AFI Conservatory 2015 Honorary Degree Recipients
Angela Lansbury is one of the most celebrated names in entertainment and has remained a bright light on stage and screen for over eight decades.
She began her career at the age of 17, earning the first of three Academy Award® nominations for her film debut in GASLIGHT (1944) — and then another only a year later for THE PICTURE OF DORIAN GRAY (1945). A third nomination came with her chilling performance as Mrs. Iselin in THE MANCHURIAN CANDIDATE (1962) — but hers is a career marked as much by great performances in great films than by accolades and laurels. In her long and illustrious tenure as one of cinema's finest actresses, Lansbury has appeared in more than 60 features, including such classics as NATIONAL VELVET (1944), THE HARVEY GIRLS (1946), STATE OF THE UNION (1948), THE THREE MUSKETEERS (1948), SAMSON AND DELILAH (1949), THE COURT JESTER (1955), THE LONG HOT SUMMER (1958), BLUE HAWAII (1961), THE WORLD OF HENRY ORIENT (1964), THE GREATEST STORY EVER TOLD (1965), BEDKNOBS AND BROOMSTICKS (1971) and DEATH ON THE NILE (1978). More recently, she leant her voice to ANASTASIA (1997), and co-starred in Emma Thompson's NANNY MCPHEE (2005) and opposite Jim Carrey in MR. POPPER'S PENGUINS (2011).
One of Lansbury's most beloved roles is as Mrs. Potts in Disney's BEAUTY AND THE BEAST (1991) — her soft and soothing singing voice enshrining both the words and the sentiment of the "tale as old as time."
In addition to her epic career on the silver screen, Lansbury is perhaps even more widely known for her work in television in the long-running mystery series MURDER, SHE WROTE (1984) — as the indomitable Jessica Fletcher. The show ran for 12 seasons and earned her an Emmy® nomination each year.
Lansbury is also the winner of five Tony Awards® — for MAME, DEAR WORLD, GYPSY, SWEENEY TODD and BLITHE SPIRIT. She began her celebrated stage career in 1957 in HOTEL PARADISO. Her starring roles since have included Stephen Sondheim's A LITTLE NIGHT MUSIC, Gore Vidal's THE BEST MAN and a stage adaptation of DRIVING MISS DAISY — with the latter two productions featuring James Earl Jones as her co-star.
"I think of myself as a journeyman actress," she has said. "I will attempt almost anything that I think that I can bring off." For her remarkable ability to tackle "almost anything," Lansbury has been named a Dame Commander of the Most Excellent Order of the British Empire, and in 2013 was honored with the Academy's Honorary Award in recognition of "extravagant achievements...in her career of 75 years."
Lawrence Kasdan is a celebrated writer, director and producer whose deft hand with complex characters has helped to define the vocabulary of contemporary cinema — inspiring generations of audiences through blockbusters and intimate ensemble dramas alike.
Born in Miami Beach, FL and raised in West Virginia, Kasdan later studied English literature at the University of Michigan — supporting himself through college with a series of writing awards, and initially planning to pursue a career in teaching after receiving his MA in Education. Instead, he worked at an advertising agency before selling his first script — THE BODYGUARD — in 1977 and, though in development for well over a decade, the 1992 film starring Kevin Costner and Whitney Houston was a hit.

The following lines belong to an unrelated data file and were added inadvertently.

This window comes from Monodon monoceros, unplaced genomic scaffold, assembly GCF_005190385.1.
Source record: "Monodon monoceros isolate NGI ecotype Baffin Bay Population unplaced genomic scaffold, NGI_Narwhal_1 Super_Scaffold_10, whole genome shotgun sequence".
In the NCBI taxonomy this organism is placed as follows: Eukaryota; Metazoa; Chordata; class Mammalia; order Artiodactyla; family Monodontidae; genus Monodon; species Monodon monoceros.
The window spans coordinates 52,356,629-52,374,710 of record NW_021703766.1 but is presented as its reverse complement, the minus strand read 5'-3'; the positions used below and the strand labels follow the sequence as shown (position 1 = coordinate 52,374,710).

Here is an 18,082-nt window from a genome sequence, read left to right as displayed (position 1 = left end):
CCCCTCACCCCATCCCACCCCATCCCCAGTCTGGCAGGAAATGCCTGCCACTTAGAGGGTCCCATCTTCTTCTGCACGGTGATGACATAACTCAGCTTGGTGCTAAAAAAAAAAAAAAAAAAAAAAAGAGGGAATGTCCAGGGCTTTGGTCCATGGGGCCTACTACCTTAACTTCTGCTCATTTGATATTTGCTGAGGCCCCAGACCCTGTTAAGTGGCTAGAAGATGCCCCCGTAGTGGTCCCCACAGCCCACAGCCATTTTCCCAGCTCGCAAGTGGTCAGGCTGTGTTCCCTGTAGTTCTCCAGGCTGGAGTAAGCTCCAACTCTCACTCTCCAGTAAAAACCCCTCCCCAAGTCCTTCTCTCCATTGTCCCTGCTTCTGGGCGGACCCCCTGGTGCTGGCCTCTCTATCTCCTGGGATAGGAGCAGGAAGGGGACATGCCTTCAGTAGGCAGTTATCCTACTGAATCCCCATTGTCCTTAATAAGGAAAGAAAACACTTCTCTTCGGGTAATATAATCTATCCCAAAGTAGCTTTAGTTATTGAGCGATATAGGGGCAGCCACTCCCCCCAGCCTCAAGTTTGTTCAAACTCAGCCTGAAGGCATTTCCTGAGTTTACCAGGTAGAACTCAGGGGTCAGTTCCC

With STAR WARS: THE EMPIRE STRIKES BACK (on which he shared writing credit with legendary author/screenwriter Leigh Brackett), Kasdan added layers of depth and darkness to George Lucas' developing STAR WARS Saga — delivering what would become the best beloved installment of the venerated science fantasy franchise, and introducing characters, quotes and moments that would become deeply and immediately ingrained in the American cultural vernacular. Other scripts in the pipeline hit screens soon after — including RAIDERS OF THE LOST ARK (1981), CONTINENTAL DIVIDE (1981) and the conclusion to the original STAR WARS trilogy, RETURN OF THE JEDI (1983).
It was during this time that Kasdan also launched his career as a celebrated writer/director — debuting his double act with BODY HEAT (1981), the steamy neo-noir film that launched the careers of William Hurt and Kathleen Turner. His second feature, THE BIG CHILL (1983), was nominated for a Best Picture Oscar® and earned another nod for Kasdan's original screenplay (with Barbara Benedek). Often bringing his own scripts to the screen, he continued to demonstrate both his empathy and his humor across a string of audience favorites and critical darlings, including SILVERADO (1985), THE ACCIDENTAL TOURIST (1988), GRAND CANYON (1991), THE BODYGUARD (1992), WYATT EARP (1994), DREAMCATCHER (2003) and DARLING COMPANION (2012) — garnering writing nominations from the Academy of Motion Picture Arts and Sciences for THE ACCIDENTAL TOURIST and GRAND CANYON, and a Best Picture nomination for THE ACCIDENTAL TOURIST. In 2006, Kasdan was honored by the Writers Guild of America with its esteemed Laurel Award for Screenwriting Achievement for advancing the literature of motion pictures.
"Being a writer is like having homework every night for the rest of your life," Kasdan has said of his chosen profession — which has most recently returned him to "a galaxy far, far away" for the upcoming STAR WARS: THE FORCE AWAKENS, which he co-scripted with director J.J. Abrams.
Kasdan served on the American Film Institute Board of Trustees from 1990 to 1999.